This panel brings together diverse ethnographic studies that empirically or theoretically address and explore the reciprocal relationship between what we tend to denote as the formal and informal in contemporary global economy and politics.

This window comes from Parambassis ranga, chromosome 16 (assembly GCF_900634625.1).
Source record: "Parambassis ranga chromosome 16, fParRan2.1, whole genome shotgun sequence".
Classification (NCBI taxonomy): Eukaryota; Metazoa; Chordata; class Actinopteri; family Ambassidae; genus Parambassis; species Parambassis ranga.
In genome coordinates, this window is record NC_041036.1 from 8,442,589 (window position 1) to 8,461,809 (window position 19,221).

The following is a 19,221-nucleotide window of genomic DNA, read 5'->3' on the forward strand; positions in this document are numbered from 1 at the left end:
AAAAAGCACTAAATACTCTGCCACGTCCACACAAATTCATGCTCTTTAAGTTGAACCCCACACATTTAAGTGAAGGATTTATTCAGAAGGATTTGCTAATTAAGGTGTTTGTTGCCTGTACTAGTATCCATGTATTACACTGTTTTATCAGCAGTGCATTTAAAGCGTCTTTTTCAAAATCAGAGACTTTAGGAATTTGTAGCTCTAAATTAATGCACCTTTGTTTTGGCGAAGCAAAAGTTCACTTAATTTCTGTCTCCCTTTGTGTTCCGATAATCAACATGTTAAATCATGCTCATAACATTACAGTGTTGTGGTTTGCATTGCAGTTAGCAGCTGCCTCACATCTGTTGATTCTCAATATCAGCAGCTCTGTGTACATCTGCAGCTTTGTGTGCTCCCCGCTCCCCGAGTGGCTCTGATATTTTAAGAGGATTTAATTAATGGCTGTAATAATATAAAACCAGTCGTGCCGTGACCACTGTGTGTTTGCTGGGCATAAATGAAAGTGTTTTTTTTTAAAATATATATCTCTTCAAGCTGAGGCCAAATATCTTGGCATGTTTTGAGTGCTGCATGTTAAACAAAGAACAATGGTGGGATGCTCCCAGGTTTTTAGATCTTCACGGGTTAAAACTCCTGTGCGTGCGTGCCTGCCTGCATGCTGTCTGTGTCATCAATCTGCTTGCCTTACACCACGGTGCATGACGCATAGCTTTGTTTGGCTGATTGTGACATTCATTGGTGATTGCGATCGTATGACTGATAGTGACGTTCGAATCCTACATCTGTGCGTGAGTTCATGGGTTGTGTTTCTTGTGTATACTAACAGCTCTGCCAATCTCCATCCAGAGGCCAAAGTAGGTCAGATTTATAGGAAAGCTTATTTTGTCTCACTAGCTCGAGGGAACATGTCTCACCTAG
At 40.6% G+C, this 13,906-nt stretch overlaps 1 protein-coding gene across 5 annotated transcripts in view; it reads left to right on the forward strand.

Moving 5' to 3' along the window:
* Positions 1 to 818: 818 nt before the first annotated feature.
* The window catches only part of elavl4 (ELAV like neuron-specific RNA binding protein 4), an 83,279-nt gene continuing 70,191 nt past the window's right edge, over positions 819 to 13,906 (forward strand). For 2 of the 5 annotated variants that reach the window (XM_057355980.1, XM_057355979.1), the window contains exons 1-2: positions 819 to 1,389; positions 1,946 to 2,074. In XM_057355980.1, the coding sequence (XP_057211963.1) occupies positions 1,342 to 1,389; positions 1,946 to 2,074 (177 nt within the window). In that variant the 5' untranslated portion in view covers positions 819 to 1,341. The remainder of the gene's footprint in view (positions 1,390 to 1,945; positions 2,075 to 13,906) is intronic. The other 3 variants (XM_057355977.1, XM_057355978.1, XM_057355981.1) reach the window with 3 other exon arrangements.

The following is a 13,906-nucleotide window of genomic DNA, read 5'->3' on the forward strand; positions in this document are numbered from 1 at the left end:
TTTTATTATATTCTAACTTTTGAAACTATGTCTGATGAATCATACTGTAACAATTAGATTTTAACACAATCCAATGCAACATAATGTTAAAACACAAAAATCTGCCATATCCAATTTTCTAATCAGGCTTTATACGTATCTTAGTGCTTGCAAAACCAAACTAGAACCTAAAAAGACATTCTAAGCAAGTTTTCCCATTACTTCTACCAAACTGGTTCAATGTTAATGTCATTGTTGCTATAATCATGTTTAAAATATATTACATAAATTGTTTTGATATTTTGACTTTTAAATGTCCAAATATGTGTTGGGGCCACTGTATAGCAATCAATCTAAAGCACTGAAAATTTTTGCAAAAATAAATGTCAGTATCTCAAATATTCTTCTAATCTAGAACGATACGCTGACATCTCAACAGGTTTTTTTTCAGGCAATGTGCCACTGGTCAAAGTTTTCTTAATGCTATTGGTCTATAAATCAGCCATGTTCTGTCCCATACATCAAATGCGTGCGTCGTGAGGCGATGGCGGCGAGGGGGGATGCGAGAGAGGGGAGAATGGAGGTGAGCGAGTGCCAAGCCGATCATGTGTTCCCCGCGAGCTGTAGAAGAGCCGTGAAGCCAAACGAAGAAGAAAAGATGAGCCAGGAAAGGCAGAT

The formal–informal dichotomy is central to our understanding of practices pertaining to e.g. the economy, politics, power, organizations, the state, market. Too often, however, one tend to compartmentalise what one describes and analyses in terms of the formal and the informal. Current scholarship increasingly challenges this dualistic paradigm by rather focusing on how formal and informal are interconnected and mutually constitutive. Notwithstanding institutional assumptions on the need of formalizing the informal, it is widely recognized how informal practices have become a constitutive feature in the contemporary restructuring of the global economy and politics. Informality does not stand as a shortcoming of 'underdeveloped' or fragile economies, but it lies at core of the global regime of accumulation, its functioning and articulation. This panel brings together papers that theoretically and empirically explore the reciprocity between the formal and the informal and how they interfere, support, undermine or subvert each other, with the aim of comparing different articulations of formality and informality in contemporary global economy and politics. Addressing a variety of subjects, the contributions look at various articulations of the interrelationship between the formal and informal, characterized by different power configurations, ranging from collaborative exchanges and reciprocity to exploitative forms of subordination and global governance. Seeking to untangle the complex relationships between situated practices and the global economy and politics, the panel aims at shedding light on the articulation of institutional actors – state, market, international organizations – and the informality that underpin their actual functioning.